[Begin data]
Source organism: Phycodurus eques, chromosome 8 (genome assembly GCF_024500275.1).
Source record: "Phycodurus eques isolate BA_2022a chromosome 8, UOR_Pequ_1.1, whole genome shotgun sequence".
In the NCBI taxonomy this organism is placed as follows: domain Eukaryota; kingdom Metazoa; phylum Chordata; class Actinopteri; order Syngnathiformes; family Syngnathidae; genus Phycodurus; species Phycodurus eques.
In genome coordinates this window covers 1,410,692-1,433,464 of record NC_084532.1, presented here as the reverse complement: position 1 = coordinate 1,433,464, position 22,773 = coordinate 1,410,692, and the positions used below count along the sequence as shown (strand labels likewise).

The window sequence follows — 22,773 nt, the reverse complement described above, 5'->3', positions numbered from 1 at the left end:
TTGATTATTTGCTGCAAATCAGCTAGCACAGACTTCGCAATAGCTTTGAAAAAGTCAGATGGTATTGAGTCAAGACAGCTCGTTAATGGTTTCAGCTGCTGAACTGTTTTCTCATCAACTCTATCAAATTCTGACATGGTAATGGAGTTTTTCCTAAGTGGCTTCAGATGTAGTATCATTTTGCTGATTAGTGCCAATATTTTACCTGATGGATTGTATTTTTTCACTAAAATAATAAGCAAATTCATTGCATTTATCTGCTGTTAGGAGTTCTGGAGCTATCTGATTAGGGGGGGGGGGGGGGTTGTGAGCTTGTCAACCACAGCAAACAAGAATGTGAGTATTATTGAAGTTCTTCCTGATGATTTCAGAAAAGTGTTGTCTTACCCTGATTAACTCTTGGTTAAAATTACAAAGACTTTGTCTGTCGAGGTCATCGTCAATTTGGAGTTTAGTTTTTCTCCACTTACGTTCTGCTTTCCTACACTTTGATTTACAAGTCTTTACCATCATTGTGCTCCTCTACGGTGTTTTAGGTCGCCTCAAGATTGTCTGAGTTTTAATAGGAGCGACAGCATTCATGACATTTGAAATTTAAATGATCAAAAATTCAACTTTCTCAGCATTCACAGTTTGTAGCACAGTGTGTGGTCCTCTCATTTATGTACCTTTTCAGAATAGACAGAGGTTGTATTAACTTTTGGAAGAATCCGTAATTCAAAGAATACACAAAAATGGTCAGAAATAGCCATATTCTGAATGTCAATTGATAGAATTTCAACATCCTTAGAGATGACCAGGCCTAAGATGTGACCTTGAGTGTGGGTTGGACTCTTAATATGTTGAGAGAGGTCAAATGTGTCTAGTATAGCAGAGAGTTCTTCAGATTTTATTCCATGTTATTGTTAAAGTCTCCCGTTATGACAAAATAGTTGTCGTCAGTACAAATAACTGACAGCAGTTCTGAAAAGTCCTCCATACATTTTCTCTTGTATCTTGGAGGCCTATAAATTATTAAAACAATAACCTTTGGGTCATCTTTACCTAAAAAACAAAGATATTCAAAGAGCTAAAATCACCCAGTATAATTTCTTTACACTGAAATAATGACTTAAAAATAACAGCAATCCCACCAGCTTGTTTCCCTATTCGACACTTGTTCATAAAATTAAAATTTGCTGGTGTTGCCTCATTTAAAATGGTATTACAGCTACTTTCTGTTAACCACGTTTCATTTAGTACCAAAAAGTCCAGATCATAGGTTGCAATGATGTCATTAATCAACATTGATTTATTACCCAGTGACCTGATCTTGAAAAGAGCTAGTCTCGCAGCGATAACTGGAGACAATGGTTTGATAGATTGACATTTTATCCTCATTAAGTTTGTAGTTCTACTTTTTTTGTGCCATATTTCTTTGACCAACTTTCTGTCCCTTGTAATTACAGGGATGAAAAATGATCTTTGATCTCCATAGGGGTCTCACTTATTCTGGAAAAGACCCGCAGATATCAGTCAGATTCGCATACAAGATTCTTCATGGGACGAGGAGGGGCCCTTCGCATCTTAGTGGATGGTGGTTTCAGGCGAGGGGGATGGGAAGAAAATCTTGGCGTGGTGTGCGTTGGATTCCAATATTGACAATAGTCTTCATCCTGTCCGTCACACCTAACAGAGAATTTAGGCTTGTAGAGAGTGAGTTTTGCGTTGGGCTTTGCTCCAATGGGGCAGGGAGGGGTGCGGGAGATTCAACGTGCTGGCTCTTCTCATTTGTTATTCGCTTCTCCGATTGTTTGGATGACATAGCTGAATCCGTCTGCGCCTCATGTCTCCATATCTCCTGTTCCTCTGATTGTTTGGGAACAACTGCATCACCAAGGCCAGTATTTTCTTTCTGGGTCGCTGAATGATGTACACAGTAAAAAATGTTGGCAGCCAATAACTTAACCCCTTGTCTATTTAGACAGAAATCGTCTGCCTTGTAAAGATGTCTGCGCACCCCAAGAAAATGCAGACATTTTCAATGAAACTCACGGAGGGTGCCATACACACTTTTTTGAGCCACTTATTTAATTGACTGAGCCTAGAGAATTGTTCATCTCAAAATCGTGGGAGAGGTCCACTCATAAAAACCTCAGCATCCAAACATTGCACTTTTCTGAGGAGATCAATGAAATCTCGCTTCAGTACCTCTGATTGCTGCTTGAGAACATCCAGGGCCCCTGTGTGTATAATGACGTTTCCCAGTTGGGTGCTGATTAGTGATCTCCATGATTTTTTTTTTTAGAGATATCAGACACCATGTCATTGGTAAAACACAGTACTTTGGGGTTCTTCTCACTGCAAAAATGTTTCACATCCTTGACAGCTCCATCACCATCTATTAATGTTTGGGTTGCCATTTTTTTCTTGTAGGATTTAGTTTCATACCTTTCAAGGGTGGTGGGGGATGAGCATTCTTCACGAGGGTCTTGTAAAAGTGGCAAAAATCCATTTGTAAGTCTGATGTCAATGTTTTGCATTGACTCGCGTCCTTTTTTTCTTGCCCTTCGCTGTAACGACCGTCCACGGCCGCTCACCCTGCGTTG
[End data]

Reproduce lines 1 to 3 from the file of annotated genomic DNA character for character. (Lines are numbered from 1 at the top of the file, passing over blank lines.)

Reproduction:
Source organism: Phycodurus eques, chromosome 8 (genome assembly GCF_024500275.1).
Source record: "Phycodurus eques isolate BA_2022a chromosome 8, UOR_Pequ_1.1, whole genome shotgun sequence".
In the NCBI taxonomy this organism is placed as follows: domain Eukaryota; kingdom Metazoa; phylum Chordata; class Actinopteri; order Syngnathiformes; family Syngnathidae; genus Phycodurus; species Phycodurus eques.